The following material has been published on the web by Prof. Tom Sienkewicz for his students at Monmouth College. If you have any questions, you can contact him at firstname.lastname@example.org.
Some Features of Prof. Sienkewicz' Freshman Seminar (Section A)
Computerized Work / Diagnostic Essay / Convocation Statements / Image of Civil Rights Movement Assignment / Narnia Skits / Narnia Paper on Spirituality / Frankenstein paper / Final Group Project / Grade Summary
In this section of the seminar you will be expected to:
1.) Submit ALL written work for this course via the College Computer Network. See guidelines for submitting written and computerized work.
2.) Write a 1000-word diagnostic essay on the Sept. 1st Liberal Arts convocation. In this essay you will not only summarize the convocation but use the topic to reflect upon your own educational experiences, goals, and aspirations under the general title: "Why am I attending a liberal arts college?"
3.) Submit a 600-word statement about the other four required convocations. In these statements you should summarize the speaker's main ideas or points, offer your own opinion and thoughts about the issues raised in the presentation, and support your statements with specific data. You can also "think out loud" about issues raised by the speaker and even ask questions about things you did not understand. You are NOT to write about the presenter's speaking skills. Use of words like "(un)interesting", "dull" and "boring" should be avoided in these personal statements. Be sure that you identify the speaker accurately by name. The average of these convocation statements will count 5% of your final grade.
4.) Complete the Image of the Civil Rights Movement Assignment for which fuller directions are attached. You will give a five-minute oral presentation to the class on a visual image (painting, photograph or artwork) which you think expresses a particular civil rights image. You will also submit a 1200-1500 word, thesis-focused essay on this image. You will also be required to evaluate the paper of another seminar member.
5.) In a group with fellow classmates you will prepare a skit on some aspect of C.S. Lewis' Lion, Witch, and the Wardrobe. Costumes and props are encouraged for this production for which you will receive both a group and an individual grade.
6.) Write 1000 word, these-focused essay in which you compare your own spiritual beliefs to those developed in C.S. Lewis' Lion, Witch, and the Wardrobe. In this essay you should make extensive reference to the book to illustrate your points.
7.) Complete the Frankenstein Word Search and Analysis Assignment. This project begins with an electronic word search of a significant word in Shelley's Frankenstein, includes a brief oral report to the seminar, and leads to a written analysis of the way(s) this word is used in the novel.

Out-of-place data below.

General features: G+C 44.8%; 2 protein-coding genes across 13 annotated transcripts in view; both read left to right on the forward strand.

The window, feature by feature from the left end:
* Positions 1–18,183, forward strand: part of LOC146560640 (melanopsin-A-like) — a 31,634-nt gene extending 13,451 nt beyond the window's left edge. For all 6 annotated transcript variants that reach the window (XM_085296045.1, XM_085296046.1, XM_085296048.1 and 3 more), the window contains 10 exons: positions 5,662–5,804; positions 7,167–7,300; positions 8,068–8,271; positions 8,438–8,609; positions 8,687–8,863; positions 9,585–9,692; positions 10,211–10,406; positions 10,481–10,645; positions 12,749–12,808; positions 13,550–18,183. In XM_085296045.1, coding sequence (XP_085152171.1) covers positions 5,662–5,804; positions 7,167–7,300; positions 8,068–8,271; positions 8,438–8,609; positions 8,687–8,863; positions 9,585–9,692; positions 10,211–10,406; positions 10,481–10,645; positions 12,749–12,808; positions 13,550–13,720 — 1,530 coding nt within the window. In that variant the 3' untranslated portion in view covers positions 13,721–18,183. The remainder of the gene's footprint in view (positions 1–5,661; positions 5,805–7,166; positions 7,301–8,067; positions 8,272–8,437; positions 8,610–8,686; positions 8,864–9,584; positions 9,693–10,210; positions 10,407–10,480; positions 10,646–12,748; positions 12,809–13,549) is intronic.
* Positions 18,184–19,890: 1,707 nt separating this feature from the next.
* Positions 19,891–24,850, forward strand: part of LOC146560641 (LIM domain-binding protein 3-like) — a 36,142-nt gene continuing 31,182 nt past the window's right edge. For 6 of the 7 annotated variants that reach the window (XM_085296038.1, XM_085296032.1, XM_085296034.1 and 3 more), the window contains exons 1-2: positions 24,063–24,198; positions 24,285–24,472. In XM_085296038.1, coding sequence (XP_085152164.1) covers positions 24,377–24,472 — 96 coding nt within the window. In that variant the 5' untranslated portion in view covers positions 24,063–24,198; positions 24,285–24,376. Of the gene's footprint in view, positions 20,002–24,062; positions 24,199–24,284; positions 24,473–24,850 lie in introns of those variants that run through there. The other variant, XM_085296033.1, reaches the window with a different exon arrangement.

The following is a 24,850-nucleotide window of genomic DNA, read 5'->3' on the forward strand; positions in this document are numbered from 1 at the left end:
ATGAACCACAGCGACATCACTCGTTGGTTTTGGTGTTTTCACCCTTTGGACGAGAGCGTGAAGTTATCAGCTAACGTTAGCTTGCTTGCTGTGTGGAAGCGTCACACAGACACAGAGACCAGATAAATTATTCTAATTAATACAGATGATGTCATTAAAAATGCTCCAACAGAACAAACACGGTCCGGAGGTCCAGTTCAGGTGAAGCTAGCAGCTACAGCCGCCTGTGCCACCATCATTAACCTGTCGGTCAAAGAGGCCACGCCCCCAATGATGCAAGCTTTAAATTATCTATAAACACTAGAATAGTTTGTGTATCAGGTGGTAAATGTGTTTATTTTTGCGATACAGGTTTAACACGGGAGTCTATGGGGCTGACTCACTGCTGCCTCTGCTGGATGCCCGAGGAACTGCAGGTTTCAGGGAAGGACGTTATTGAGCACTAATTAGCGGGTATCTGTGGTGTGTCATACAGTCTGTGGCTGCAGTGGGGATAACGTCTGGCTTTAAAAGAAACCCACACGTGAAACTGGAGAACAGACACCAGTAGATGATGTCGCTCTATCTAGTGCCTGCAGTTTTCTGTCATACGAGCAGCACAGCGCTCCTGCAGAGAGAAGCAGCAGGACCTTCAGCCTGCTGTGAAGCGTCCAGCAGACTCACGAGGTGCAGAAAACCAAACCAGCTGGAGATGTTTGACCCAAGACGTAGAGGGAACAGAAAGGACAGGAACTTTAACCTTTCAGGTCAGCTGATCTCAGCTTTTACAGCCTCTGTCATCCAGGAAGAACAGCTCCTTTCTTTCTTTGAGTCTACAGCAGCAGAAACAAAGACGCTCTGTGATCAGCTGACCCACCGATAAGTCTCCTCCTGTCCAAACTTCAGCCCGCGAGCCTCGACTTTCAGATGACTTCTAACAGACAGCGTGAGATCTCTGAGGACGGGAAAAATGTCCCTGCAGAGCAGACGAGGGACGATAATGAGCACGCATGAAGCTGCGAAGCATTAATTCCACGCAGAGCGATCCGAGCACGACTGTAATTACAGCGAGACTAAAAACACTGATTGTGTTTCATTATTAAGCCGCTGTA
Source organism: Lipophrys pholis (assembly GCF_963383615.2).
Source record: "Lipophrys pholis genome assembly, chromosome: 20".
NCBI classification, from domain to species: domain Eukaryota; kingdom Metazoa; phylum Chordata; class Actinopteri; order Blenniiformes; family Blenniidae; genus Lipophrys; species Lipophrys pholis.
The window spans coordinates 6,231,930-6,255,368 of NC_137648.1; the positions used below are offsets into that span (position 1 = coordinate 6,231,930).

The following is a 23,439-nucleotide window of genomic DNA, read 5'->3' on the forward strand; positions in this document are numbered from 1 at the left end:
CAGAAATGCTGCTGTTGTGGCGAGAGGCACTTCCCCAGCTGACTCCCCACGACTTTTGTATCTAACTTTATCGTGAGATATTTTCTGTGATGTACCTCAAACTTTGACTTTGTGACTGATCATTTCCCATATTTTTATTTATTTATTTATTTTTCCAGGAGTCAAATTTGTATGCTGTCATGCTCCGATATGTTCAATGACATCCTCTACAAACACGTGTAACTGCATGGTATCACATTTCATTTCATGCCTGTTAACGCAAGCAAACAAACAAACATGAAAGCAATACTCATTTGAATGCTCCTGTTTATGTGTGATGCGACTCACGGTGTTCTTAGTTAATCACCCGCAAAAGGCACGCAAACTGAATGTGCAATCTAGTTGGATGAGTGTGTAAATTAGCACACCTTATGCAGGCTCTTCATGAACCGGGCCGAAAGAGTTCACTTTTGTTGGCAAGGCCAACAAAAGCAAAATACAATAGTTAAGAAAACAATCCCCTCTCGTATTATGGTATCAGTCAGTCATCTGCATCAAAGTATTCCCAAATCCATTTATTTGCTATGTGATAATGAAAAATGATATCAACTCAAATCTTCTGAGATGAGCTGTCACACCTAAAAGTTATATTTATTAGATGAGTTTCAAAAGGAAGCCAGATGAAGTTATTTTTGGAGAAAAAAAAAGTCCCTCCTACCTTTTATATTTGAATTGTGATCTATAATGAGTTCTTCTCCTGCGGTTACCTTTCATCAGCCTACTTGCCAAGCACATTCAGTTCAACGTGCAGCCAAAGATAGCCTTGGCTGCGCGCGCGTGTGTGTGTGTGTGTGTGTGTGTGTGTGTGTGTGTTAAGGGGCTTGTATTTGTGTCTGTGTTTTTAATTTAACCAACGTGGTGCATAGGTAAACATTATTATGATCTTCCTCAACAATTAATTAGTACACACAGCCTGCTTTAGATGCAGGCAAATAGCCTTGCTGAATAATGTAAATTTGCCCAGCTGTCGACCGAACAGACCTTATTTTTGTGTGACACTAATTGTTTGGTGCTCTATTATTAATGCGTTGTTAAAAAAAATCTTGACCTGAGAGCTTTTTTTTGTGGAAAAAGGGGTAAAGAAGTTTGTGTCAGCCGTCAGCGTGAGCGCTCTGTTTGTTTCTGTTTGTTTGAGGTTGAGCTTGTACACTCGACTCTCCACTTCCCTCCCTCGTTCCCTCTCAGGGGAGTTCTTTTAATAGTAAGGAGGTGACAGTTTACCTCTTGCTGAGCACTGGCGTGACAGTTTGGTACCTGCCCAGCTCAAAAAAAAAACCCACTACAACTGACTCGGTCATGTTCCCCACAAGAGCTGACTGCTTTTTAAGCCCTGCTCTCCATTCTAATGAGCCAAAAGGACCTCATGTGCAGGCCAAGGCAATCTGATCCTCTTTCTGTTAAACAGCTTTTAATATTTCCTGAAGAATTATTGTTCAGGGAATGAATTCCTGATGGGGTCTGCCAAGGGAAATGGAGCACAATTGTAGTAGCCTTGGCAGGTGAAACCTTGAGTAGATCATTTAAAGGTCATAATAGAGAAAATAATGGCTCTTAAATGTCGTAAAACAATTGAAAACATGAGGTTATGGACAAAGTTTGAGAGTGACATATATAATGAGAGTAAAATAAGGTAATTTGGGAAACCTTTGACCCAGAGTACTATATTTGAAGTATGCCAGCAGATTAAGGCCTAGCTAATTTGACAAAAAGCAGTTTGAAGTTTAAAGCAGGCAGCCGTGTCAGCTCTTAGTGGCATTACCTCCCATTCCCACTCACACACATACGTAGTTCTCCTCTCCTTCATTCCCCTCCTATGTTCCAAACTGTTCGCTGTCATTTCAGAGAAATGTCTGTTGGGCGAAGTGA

8.) In a group of three or four students, you will prepare an oral overview of the course for the final class meeting. This presentation will be based upon the following statement:
You have come to the end of your Freshman Seminar journey and are packing your suitcase. What clothing, souvenirs, and other items will you take with you into the next semester? How do you think these objects will be useful during the rest of your stay at Monmouth College? Discuss at least one major idea or image from each of the major books and films in the course. Explain how each has importance for you. Do not forget to include in your packing a few extra items like convocations. Justify your choices and consider whether you can recognize any personal connections or objective coherence or unity among the items you place in your suitcase.
The group will be graded on oral technique, originality, and content. Presentations using costumes and props will automatically be given a higher grade. All participants are also expected to submit at least a 1000-word statement which summarizes their own individual opinions on the them and describes their specific contributions to the planning and the actual presentation. All of these presentations will take place at the final meeting during the examination period, on Tuesday, December 16th, at 1 P.M. Students will receive a group grade for the presentation and an individual grade based upon the information in the statement.
30% of your final grade will be based upon MAJOR papers. These include the diagnostic essay, the civil rights paper, the Narnia paper, and the Frankenstein paper.
25% of your final grade will be based upon other WRITING assignments, including the convocation statements, and the citation and hypothesis assignments.
20% of your final grade will be based upon ORAL communication, including the image, Narnia, and Frankenstein presentations as well as your general participation in class on a regular basis.
25% of your final grade will be based upon the final presentation as well as any quizzes given during the semester.
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